Last time I spoke about the perils of being a corporate caterer in December, and about how one month’s normal business was usually crammed into 21 or 22 days. As you know, this always annoyed me, but there’s another factor that can make December an even more challenging month.
If you own a restaurant, you know that the weather can be your mortal enemy at times. Early in my career, I owned a fast-food restaurant in a university area; my place totally relied on walk-in traffic. If it was sunny and nice, we could have a great lunch, but rain at noon represented a dollar loss that would never be recouped. When I became a corporate caterer, I was happy that for once, I didn’t have to live and die with the weather. Rain, wind and cold didn’t bother me as customers usually had their events and meetings regardless, and I could casually watch the nightly weather report and not fear that a steady rain would cost me hundreds of dollars.
The holiday season unfortunately brought the weather quickly back in focus. Since we were in Wisconsin, true winter could start anytime in late October or early November. To be honest, I used to enjoy temperatures between 35 and 42 degrees since our vehicles would be natural refrigerators. We didn’t have to ice any cold food or find enough insulated Cambros and coolers to handle a large event.
If it got really cold, our trays and platters would still be OK in the unheated truck for a short time period, and we were comfortable navigating these temperature issues. Snow, however, was another thing altogether.
Bad Weather – Busiest Day
As I had mentioned last week, you can always pinpoint your busiest December day ahead of time by simply looking at the calendar. One year, on our busiest holiday party day—December 22nd—it decided to snow 12 inches.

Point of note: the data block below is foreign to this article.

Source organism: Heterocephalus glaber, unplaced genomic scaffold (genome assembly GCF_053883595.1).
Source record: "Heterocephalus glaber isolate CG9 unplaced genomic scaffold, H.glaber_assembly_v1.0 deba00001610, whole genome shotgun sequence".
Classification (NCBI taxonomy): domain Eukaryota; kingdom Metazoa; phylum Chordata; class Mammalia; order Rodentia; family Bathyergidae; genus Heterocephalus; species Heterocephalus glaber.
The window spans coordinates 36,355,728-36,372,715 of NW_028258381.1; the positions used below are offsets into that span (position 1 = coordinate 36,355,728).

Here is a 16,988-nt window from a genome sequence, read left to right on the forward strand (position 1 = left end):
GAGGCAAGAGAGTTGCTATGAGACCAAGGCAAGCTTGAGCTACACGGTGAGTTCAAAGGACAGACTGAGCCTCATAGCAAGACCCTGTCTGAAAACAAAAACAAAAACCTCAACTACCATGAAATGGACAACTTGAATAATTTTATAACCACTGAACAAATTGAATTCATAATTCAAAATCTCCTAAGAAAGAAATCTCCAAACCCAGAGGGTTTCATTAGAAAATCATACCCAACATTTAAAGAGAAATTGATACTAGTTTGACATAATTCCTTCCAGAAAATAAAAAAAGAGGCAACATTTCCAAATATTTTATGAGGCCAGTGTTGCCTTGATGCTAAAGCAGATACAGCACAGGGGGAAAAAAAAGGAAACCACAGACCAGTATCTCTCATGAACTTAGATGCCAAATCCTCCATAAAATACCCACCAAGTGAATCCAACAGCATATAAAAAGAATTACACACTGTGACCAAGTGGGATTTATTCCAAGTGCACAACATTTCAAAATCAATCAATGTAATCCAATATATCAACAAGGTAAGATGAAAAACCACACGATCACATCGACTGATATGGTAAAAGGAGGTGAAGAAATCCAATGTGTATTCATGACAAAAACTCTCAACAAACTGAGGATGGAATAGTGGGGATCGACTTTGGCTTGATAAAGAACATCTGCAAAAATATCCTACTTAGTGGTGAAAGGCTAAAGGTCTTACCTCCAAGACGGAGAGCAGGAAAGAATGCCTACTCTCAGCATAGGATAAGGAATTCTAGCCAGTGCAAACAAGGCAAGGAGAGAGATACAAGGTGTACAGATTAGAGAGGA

In Wisconsin we were used to snow and even if it snowed a foot overnight, the plows would be out and streets would be somewhat passable the next morning. This time the snow started at 4:00 a.m. and was peaking at 11:00 a.m., just when we had to get all of the food out.
Warned the Staff
I had let my staff know that even though bad weather was on the way, our customers would still want their food, and I was right, as we received four or five calls confirming that not only was our food still needed—it was expected to be delivered on time. We were fine in the kitchen, we were able to start our four GMC Suburbans, we were able to load up, but it took four us to push the loaded trucks through two-foot snow drifts and get them on their way.
A Different Business
If ever we wished that we were office workers in a nice warm building it was on that day. And yes, we got the food out, the customers were happy and we got paid. Not delivering the food was absolutely not an option, so we fought through the adverse conditions.
Amazingly a major snowstorm on our busiest December day happened only once in 15 years but that didn’t stop me from paying close attention to the weather again however, beginning on December 1st.
This year it looks like there are early major cold temperatures coming to a great portion of the country. If you need help with strategies to get your orders out during stressful times like these, feel free to contact us at The Corporate Caterer. As you can see, we’ve been there and are here to help you.